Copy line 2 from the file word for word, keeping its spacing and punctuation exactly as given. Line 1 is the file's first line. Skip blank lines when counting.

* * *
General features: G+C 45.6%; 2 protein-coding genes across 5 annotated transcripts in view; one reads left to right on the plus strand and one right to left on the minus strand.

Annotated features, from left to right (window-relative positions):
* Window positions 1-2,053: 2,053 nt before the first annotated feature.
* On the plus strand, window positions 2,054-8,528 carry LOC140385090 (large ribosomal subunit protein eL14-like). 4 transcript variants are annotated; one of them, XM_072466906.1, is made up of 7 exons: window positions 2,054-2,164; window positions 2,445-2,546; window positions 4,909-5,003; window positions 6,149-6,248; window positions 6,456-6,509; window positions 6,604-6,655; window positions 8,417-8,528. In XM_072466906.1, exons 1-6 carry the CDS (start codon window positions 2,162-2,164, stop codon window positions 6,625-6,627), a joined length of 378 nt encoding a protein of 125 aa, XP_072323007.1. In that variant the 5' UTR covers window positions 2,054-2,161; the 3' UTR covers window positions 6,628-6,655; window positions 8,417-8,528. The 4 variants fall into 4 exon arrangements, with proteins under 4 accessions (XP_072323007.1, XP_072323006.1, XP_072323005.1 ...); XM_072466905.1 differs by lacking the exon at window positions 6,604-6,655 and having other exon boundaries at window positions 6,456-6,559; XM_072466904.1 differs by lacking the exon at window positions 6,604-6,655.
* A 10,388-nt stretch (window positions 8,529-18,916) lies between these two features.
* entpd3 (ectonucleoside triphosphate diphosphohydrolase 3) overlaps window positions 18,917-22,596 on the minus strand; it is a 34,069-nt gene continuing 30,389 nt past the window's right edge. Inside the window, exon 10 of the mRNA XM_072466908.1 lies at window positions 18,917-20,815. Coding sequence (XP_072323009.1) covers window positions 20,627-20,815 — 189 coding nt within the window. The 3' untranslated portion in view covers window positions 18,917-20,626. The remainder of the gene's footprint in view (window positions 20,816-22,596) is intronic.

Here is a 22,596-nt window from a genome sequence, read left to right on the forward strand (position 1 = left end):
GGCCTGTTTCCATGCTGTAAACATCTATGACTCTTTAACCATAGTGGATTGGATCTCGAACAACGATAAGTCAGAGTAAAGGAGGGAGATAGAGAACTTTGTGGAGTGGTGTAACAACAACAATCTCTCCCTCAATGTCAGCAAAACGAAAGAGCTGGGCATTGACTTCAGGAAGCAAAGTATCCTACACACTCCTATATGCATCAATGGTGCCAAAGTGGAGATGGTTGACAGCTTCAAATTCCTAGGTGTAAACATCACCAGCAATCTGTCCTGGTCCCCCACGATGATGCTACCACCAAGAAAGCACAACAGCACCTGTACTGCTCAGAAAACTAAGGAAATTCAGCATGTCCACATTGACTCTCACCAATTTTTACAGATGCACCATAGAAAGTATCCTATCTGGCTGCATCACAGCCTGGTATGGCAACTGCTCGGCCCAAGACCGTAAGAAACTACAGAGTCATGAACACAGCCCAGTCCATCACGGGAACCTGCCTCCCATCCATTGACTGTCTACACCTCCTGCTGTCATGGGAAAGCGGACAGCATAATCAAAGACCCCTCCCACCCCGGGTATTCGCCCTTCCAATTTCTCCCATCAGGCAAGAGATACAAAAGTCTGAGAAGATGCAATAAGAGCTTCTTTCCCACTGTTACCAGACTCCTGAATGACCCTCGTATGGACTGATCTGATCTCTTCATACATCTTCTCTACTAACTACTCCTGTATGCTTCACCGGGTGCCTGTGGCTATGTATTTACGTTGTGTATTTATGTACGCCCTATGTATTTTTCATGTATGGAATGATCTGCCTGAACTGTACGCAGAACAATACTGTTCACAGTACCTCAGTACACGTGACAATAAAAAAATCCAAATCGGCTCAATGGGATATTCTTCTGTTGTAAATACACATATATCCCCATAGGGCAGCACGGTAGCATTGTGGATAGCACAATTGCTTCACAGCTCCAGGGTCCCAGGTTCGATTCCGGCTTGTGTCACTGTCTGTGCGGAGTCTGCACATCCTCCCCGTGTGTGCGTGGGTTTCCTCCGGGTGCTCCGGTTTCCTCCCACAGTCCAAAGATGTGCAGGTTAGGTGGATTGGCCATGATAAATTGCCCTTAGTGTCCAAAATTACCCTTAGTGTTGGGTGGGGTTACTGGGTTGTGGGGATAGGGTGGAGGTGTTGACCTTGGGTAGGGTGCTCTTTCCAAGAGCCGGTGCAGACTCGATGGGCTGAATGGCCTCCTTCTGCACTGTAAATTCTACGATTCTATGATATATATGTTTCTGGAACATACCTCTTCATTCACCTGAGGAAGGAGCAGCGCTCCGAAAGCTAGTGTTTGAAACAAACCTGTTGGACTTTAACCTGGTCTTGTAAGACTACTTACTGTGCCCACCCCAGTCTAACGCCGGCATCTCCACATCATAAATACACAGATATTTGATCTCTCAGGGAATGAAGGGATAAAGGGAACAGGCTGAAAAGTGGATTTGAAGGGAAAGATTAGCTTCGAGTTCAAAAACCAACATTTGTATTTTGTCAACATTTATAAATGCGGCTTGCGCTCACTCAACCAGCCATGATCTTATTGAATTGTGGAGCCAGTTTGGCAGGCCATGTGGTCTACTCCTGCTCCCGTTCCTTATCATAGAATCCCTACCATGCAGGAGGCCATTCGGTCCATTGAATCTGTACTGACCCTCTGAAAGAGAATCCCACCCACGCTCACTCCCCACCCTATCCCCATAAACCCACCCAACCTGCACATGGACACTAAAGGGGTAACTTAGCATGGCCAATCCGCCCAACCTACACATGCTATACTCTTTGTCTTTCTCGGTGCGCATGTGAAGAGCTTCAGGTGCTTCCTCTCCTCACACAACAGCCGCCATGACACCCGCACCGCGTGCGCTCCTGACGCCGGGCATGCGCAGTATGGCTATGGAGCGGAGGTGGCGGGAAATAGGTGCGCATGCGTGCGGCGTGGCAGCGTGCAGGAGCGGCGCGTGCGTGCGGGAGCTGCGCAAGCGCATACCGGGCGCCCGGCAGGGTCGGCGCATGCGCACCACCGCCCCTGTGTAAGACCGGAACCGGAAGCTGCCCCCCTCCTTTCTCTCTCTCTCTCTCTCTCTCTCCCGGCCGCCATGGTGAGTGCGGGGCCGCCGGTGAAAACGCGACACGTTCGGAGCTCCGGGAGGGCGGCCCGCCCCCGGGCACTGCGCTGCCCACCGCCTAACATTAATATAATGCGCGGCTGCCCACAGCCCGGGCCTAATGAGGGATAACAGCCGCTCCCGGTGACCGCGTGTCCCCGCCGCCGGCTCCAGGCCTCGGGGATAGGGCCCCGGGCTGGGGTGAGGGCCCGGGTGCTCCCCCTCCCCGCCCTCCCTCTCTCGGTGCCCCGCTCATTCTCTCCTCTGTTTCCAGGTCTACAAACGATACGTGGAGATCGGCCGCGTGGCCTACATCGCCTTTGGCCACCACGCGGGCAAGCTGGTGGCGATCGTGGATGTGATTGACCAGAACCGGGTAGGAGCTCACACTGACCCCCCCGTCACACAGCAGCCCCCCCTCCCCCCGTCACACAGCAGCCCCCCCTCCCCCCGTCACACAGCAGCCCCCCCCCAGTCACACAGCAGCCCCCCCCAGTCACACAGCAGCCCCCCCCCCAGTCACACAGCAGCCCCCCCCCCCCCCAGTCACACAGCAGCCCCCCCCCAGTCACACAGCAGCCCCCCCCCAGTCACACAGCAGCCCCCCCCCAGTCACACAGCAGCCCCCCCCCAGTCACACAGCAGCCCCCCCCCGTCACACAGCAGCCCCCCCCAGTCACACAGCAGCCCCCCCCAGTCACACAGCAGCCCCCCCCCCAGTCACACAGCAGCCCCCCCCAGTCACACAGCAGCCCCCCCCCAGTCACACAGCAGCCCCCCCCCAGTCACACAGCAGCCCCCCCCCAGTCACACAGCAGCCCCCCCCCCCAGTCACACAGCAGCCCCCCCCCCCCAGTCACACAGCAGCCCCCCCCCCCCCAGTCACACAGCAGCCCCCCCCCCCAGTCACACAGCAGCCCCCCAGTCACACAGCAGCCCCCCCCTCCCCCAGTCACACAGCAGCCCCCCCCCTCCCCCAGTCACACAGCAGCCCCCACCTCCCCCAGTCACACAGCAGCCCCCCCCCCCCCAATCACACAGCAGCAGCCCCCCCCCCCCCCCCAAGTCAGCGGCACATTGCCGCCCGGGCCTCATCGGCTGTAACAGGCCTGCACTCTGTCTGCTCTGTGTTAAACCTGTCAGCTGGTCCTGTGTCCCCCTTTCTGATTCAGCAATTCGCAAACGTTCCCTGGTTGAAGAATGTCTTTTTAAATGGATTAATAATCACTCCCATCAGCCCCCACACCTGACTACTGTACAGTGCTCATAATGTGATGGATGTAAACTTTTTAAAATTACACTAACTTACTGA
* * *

Annotated features, from left to right (window-relative positions):